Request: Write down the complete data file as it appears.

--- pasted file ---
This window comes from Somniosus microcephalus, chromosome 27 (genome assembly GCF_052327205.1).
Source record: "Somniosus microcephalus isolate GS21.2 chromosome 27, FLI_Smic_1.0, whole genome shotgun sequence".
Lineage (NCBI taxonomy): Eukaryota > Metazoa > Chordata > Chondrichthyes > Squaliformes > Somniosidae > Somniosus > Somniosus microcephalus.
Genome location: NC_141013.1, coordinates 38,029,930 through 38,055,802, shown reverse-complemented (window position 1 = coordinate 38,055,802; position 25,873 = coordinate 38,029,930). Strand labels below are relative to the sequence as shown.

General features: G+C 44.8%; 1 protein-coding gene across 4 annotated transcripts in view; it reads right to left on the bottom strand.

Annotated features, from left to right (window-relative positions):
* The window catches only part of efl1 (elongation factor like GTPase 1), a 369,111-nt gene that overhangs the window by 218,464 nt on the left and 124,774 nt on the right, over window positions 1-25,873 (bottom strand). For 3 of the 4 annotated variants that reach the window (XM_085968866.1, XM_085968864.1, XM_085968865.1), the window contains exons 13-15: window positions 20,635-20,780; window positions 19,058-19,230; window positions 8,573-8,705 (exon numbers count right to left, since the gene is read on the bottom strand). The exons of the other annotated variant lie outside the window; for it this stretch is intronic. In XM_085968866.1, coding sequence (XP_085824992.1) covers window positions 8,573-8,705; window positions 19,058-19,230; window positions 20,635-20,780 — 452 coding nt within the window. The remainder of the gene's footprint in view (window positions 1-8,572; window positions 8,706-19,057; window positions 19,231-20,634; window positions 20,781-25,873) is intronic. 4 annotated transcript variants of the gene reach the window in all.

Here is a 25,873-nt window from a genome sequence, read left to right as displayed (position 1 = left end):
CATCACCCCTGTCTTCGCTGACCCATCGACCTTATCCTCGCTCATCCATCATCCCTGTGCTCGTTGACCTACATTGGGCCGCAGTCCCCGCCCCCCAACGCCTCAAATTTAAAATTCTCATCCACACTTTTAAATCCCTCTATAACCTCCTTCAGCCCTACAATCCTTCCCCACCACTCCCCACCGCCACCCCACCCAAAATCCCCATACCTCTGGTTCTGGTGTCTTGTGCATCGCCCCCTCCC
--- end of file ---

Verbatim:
This window comes from Somniosus microcephalus, chromosome 27 (genome assembly GCF_052327205.1).
Source record: "Somniosus microcephalus isolate GS21.2 chromosome 27, FLI_Smic_1.0, whole genome shotgun sequence".
Lineage (NCBI taxonomy): Eukaryota > Metazoa > Chordata > Chondrichthyes > Squaliformes > Somniosidae > Somniosus > Somniosus microcephalus.
Genome location: NC_141013.1, coordinates 38,029,930 through 38,055,802, shown reverse-complemented (window position 1 = coordinate 38,055,802; position 25,873 = coordinate 38,029,930). Strand labels below are relative to the sequence as shown.

General features: G+C 44.8%; 1 protein-coding gene across 4 annotated transcripts in view; it reads right to left on the bottom strand.

Annotated features, from left to right (window-relative positions):
* The window catches only part of efl1 (elongation factor like GTPase 1), a 369,111-nt gene that overhangs the window by 218,464 nt on the left and 124,774 nt on the right, over window positions 1-25,873 (bottom strand). For 3 of the 4 annotated variants that reach the window (XM_085968866.1, XM_085968864.1, XM_085968865.1), the window contains exons 13-15: window positions 20,635-20,780; window positions 19,058-19,230; window positions 8,573-8,705 (exon numbers count right to left, since the gene is read on the bottom strand). The exons of the other annotated variant lie outside the window; for it this stretch is intronic. In XM_085968866.1, coding sequence (XP_085824992.1) covers window positions 8,573-8,705; window positions 19,058-19,230; window positions 20,635-20,780 — 452 coding nt within the window. The remainder of the gene's footprint in view (window positions 1-8,572; window positions 8,706-19,057; window positions 19,231-20,634; window positions 20,781-25,873) is intronic. 4 annotated transcript variants of the gene reach the window in all.

Here is a 25,873-nt window from a genome sequence, read left to right as displayed (position 1 = left end):
CATCACCCCTGTCTTCGCTGACCCATCGACCTTATCCTCGCTCATCCATCATCCCTGTGCTCGTTGACCTACATTGGGCCGCAGTCCCCGCCCCCCAACGCCTCAAATTTAAAATTCTCATCCACACTTTTAAATCCCTCTATAACCTCCTTCAGCCCTACAATCCTTCCCCACCACTCCCCACCGCCACCCCACCCAAAATCCCCATACCTCTGGTTCTGGTGTCTTGTGCATCGCCCCCTCCC